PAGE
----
Tom Swarbrick 10pm - 1am
Dominic Cummings says he has 'not considered' resigning over lockdown breach
25 May 2020, 16:35
Boris Johnson's top aide Dominic Cummings has said he did not offer to resign and that he has not considered doing so, as he responded to accusations he broke lockdown rules.
Mr Cummings also said that he believes that the legal rules around the coronavirus lockdown did not cover his individual circumstances as he addressed the nation to respond to accusations levelled against him.
Speaking at the Downing Street Rose Garden today in a highly unusual appearance by a senior government adviser, Mr Cummings said: "I know that millions of people in this country have been suffering, thousands have died, many are angry about what they see in the media about my actions."
He said he wanted to "clear up confusions and misunderstanding" over the accusations he is facing, saying that he didn't do anything against the law, adding that he did not tell the prime minister because "we all had a lot on our plate".
Mr Cummings said: "In this situation I tried to exercise my judgement as best I could, I believe the law says I behaved reasonably and legally, balancing the safety of my family and the extreme situation in no 10 and the public interests in an effective government to which I can contribute."
Mr Cummings also said:
- He did not ask the Prime Minister about his decision and admitted that "arguably this was a mistake".
- He drove up to Durham with his wife and son and did not stop on the way, and the next day woke up in pain and "clearly had Covid symptoms"
- The prime minister had asked him to publicly give his account and he acknowledged he should have spoken earlier.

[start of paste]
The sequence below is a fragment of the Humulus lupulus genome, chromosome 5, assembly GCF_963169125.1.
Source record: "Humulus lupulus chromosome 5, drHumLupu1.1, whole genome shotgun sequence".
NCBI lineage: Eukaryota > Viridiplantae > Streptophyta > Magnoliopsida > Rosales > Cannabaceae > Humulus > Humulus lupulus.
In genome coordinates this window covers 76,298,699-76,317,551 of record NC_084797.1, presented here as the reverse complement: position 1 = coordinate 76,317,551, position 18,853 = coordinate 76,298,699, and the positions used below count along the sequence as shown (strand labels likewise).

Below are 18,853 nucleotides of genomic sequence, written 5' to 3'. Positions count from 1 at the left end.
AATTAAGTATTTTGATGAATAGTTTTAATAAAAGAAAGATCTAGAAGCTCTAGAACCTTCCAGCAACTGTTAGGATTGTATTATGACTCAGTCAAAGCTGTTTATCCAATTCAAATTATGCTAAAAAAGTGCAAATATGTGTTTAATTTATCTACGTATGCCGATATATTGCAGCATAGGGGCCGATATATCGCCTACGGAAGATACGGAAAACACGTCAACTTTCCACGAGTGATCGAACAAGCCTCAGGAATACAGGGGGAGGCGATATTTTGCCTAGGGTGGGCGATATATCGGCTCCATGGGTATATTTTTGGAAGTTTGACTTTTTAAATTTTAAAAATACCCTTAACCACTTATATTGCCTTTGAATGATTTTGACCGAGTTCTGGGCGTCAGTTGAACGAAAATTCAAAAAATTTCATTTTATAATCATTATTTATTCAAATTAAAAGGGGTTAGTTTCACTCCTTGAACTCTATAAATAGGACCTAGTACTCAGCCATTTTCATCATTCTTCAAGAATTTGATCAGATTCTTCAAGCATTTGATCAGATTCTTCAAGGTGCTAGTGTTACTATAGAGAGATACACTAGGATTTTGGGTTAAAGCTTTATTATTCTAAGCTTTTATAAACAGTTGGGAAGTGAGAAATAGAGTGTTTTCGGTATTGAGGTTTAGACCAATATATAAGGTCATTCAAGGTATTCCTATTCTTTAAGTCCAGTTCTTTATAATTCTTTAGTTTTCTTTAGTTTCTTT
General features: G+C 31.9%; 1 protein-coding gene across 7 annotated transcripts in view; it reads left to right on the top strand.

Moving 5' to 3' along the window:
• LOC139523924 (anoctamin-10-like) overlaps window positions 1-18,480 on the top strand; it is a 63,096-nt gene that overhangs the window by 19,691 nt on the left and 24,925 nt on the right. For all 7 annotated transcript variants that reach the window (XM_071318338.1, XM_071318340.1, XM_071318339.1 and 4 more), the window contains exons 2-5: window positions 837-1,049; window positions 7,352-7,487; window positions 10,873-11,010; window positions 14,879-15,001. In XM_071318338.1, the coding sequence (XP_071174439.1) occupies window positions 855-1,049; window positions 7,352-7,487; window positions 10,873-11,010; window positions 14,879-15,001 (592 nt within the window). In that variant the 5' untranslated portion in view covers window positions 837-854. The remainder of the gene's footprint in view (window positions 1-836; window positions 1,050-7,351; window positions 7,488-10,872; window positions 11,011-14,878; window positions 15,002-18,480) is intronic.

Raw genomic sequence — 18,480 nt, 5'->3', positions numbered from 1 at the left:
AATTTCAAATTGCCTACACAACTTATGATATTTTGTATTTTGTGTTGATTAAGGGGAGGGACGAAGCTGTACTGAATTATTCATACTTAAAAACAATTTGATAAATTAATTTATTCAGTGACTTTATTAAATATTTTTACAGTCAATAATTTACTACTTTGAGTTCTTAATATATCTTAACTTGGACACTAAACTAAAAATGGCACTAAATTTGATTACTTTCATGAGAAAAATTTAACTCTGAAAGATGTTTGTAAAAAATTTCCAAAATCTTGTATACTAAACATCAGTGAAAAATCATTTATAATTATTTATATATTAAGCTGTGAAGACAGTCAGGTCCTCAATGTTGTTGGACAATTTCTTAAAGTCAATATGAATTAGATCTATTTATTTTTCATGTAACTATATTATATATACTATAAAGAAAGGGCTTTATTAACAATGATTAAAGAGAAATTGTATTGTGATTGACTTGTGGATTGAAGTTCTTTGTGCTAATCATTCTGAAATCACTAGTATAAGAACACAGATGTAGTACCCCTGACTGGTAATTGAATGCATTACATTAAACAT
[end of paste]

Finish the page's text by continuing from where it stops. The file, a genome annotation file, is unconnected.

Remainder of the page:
- He could see why people basing their opinions on media reports of his actions could be furious.
- He said his trip to Barnard Castle was made to test his eyesight before driving home to London
In a long, detailed account of his actions, he said: "Around midnight on Thursday 26 March I spoke to the prime minister.
"He told me he tested positive for coronavirus, we discussed initial emergency arrangements for No10 and his isolation and what I would do in number No10 the next day.
"The next morning I went to work as usual. I was in a succession of meetings about this emergency.
"I suddenly got a call from home from my wife who was looking after our 4-year-old child.
"She told me she suddenly felt badly ill, she vomited and felt like she might pass out and there would be no way to look after our child.
"None of our usual childcare options were available. We were alone in the house.
"After very briefly telling some officials at No10 what had happened, I immediately left the building, got into a car and drove home.
"This was reported by the media at the time who saw me run out of No10. After a couple of hours my wife felt a bit better...she urged me to return in the afternoon. And I did.
"That evening I returned home and discussed the situation with my wife. She was ill.
"She might have COVID-19, though she did not have a cough of fever. At this point, most of those who work with us most closely...either had had symptoms and had returned to work or were absent with symptoms.
"I thought there was a distinct probability i had already caught the disease.
"I had a few conflicting thoughts in my mind: first I was worried that if my wife and I were both seriously ill, there was nobody in London we could reasonably ask to look after our child and expose themselves to COVID-19.
"My wife had felt on the edge of not being able to look after him safely a few hours earlier."